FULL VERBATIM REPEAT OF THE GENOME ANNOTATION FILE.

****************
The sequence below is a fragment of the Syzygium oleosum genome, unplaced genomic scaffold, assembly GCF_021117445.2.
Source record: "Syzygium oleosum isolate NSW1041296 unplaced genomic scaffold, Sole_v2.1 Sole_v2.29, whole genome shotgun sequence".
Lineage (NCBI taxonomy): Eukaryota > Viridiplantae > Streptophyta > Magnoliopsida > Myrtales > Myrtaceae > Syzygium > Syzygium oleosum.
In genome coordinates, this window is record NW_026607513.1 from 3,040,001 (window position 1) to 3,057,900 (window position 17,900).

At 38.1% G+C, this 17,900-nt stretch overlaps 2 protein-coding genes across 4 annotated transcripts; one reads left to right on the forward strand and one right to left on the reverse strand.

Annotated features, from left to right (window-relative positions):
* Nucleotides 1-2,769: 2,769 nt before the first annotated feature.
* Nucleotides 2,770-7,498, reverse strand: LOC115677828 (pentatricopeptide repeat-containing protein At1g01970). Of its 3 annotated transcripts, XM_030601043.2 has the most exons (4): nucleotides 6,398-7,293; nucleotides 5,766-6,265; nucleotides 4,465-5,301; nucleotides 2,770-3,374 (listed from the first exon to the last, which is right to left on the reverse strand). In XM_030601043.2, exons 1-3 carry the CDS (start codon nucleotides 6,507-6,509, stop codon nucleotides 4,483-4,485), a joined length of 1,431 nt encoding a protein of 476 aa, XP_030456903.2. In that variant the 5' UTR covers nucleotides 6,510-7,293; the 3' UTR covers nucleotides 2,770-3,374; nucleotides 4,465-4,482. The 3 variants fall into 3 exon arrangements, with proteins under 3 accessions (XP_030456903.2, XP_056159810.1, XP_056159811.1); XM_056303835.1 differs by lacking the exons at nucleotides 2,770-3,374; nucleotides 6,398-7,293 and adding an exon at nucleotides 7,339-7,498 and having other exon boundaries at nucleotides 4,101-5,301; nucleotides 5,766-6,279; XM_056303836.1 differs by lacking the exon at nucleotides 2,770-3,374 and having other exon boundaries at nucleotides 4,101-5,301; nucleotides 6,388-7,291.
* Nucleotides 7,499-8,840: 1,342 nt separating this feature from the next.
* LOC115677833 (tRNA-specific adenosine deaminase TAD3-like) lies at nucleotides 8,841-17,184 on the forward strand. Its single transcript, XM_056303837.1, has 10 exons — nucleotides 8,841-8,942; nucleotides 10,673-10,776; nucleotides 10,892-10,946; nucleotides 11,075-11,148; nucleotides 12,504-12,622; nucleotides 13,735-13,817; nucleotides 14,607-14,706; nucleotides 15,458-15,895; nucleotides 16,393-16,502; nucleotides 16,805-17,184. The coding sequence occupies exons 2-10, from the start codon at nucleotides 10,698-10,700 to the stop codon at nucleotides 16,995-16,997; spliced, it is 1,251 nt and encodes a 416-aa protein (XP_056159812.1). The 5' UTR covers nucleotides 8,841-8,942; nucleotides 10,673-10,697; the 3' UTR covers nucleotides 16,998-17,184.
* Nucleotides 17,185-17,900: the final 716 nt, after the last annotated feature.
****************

The sequence below is a fragment of the Syzygium oleosum genome, unplaced genomic scaffold, assembly GCF_021117445.2.
Source record: "Syzygium oleosum isolate NSW1041296 unplaced genomic scaffold, Sole_v2.1 Sole_v2.29, whole genome shotgun sequence".
Lineage (NCBI taxonomy): Eukaryota > Viridiplantae > Streptophyta > Magnoliopsida > Myrtales > Myrtaceae > Syzygium > Syzygium oleosum.
In genome coordinates, this window is record NW_026607513.1 from 3,040,001 (window position 1) to 3,057,900 (window position 17,900).

At 38.1% G+C, this 17,900-nt stretch overlaps 2 protein-coding genes across 4 annotated transcripts; one reads left to right on the forward strand and one right to left on the reverse strand.

Annotated features, from left to right (window-relative positions):
* Nucleotides 1-2,769: 2,769 nt before the first annotated feature.
* Nucleotides 2,770-7,498, reverse strand: LOC115677828 (pentatricopeptide repeat-containing protein At1g01970). Of its 3 annotated transcripts, XM_030601043.2 has the most exons (4): nucleotides 6,398-7,293; nucleotides 5,766-6,265; nucleotides 4,465-5,301; nucleotides 2,770-3,374 (listed from the first exon to the last, which is right to left on the reverse strand). In XM_030601043.2, exons 1-3 carry the CDS (start codon nucleotides 6,507-6,509, stop codon nucleotides 4,483-4,485), a joined length of 1,431 nt encoding a protein of 476 aa, XP_030456903.2. In that variant the 5' UTR covers nucleotides 6,510-7,293; the 3' UTR covers nucleotides 2,770-3,374; nucleotides 4,465-4,482. The 3 variants fall into 3 exon arrangements, with proteins under 3 accessions (XP_030456903.2, XP_056159810.1, XP_056159811.1); XM_056303835.1 differs by lacking the exons at nucleotides 2,770-3,374; nucleotides 6,398-7,293 and adding an exon at nucleotides 7,339-7,498 and having other exon boundaries at nucleotides 4,101-5,301; nucleotides 5,766-6,279; XM_056303836.1 differs by lacking the exon at nucleotides 2,770-3,374 and having other exon boundaries at nucleotides 4,101-5,301; nucleotides 6,388-7,291.
* Nucleotides 7,499-8,840: 1,342 nt separating this feature from the next.
* LOC115677833 (tRNA-specific adenosine deaminase TAD3-like) lies at nucleotides 8,841-17,184 on the forward strand. Its single transcript, XM_056303837.1, has 10 exons — nucleotides 8,841-8,942; nucleotides 10,673-10,776; nucleotides 10,892-10,946; nucleotides 11,075-11,148; nucleotides 12,504-12,622; nucleotides 13,735-13,817; nucleotides 14,607-14,706; nucleotides 15,458-15,895; nucleotides 16,393-16,502; nucleotides 16,805-17,184. The coding sequence occupies exons 2-10, from the start codon at nucleotides 10,698-10,700 to the stop codon at nucleotides 16,995-16,997; spliced, it is 1,251 nt and encodes a 416-aa protein (XP_056159812.1). The 5' UTR covers nucleotides 8,841-8,942; nucleotides 10,673-10,697; the 3' UTR covers nucleotides 16,998-17,184.
* Nucleotides 17,185-17,900: the final 716 nt, after the last annotated feature.